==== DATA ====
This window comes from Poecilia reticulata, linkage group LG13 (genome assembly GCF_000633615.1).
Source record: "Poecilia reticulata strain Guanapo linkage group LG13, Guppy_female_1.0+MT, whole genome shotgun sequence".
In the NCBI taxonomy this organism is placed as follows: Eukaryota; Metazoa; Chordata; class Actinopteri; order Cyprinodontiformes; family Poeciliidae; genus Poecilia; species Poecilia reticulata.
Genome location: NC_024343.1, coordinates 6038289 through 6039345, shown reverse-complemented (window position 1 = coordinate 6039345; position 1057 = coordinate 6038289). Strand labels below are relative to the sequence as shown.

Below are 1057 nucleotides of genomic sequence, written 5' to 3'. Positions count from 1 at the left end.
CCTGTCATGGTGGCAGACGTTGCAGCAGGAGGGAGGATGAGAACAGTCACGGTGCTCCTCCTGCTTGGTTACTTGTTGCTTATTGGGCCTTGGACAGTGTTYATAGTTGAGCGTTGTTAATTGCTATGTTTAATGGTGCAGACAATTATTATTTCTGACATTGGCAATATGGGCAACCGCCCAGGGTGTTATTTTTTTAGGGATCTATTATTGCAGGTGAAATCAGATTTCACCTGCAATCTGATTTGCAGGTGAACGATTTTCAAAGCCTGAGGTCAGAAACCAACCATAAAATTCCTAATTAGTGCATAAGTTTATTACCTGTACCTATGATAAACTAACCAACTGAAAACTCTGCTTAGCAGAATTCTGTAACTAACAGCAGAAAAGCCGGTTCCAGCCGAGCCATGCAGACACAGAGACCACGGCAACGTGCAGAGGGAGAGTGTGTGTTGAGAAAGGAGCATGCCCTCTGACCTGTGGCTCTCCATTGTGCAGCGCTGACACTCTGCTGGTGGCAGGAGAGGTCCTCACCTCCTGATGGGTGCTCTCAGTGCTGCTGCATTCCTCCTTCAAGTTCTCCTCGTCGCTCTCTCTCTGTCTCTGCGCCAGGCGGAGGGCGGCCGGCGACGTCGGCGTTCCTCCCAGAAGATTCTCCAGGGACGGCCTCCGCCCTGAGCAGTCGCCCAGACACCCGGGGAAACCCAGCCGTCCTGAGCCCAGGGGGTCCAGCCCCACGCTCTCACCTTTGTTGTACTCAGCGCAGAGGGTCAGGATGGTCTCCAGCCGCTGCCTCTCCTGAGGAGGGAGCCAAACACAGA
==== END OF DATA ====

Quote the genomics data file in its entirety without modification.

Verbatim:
This window comes from Poecilia reticulata, linkage group LG13 (genome assembly GCF_000633615.1).
Source record: "Poecilia reticulata strain Guanapo linkage group LG13, Guppy_female_1.0+MT, whole genome shotgun sequence".
In the NCBI taxonomy this organism is placed as follows: Eukaryota; Metazoa; Chordata; class Actinopteri; order Cyprinodontiformes; family Poeciliidae; genus Poecilia; species Poecilia reticulata.
Genome location: NC_024343.1, coordinates 6038289 through 6039345, shown reverse-complemented (window position 1 = coordinate 6039345; position 1057 = coordinate 6038289). Strand labels below are relative to the sequence as shown.

Below are 1057 nucleotides of genomic sequence, written 5' to 3'. Positions count from 1 at the left end.
CCTGTCATGGTGGCAGACGTTGCAGCAGGAGGGAGGATGAGAACAGTCACGGTGCTCCTCCTGCTTGGTTACTTGTTGCTTATTGGGCCTTGGACAGTGTTYATAGTTGAGCGTTGTTAATTGCTATGTTTAATGGTGCAGACAATTATTATTTCTGACATTGGCAATATGGGCAACCGCCCAGGGTGTTATTTTTTTAGGGATCTATTATTGCAGGTGAAATCAGATTTCACCTGCAATCTGATTTGCAGGTGAACGATTTTCAAAGCCTGAGGTCAGAAACCAACCATAAAATTCCTAATTAGTGCATAAGTTTATTACCTGTACCTATGATAAACTAACCAACTGAAAACTCTGCTTAGCAGAATTCTGTAACTAACAGCAGAAAAGCCGGTTCCAGCCGAGCCATGCAGACACAGAGACCACGGCAACGTGCAGAGGGAGAGTGTGTGTTGAGAAAGGAGCATGCCCTCTGACCTGTGGCTCTCCATTGTGCAGCGCTGACACTCTGCTGGTGGCAGGAGAGGTCCTCACCTCCTGATGGGTGCTCTCAGTGCTGCTGCATTCCTCCTTCAAGTTCTCCTCGTCGCTCTCTCTCTGTCTCTGCGCCAGGCGGAGGGCGGCCGGCGACGTCGGCGTTCCTCCCAGAAGATTCTCCAGGGACGGCCTCCGCCCTGAGCAGTCGCCCAGACACCCGGGGAAACCCAGCCGTCCTGAGCCCAGGGGGTCCAGCCCCACGCTCTCACCTTTGTTGTACTCAGCGCAGAGGGTCAGGATGGTCTCCAGCCGCTGCCTCTCCTGAGGAGGGAGCCAAACACAGA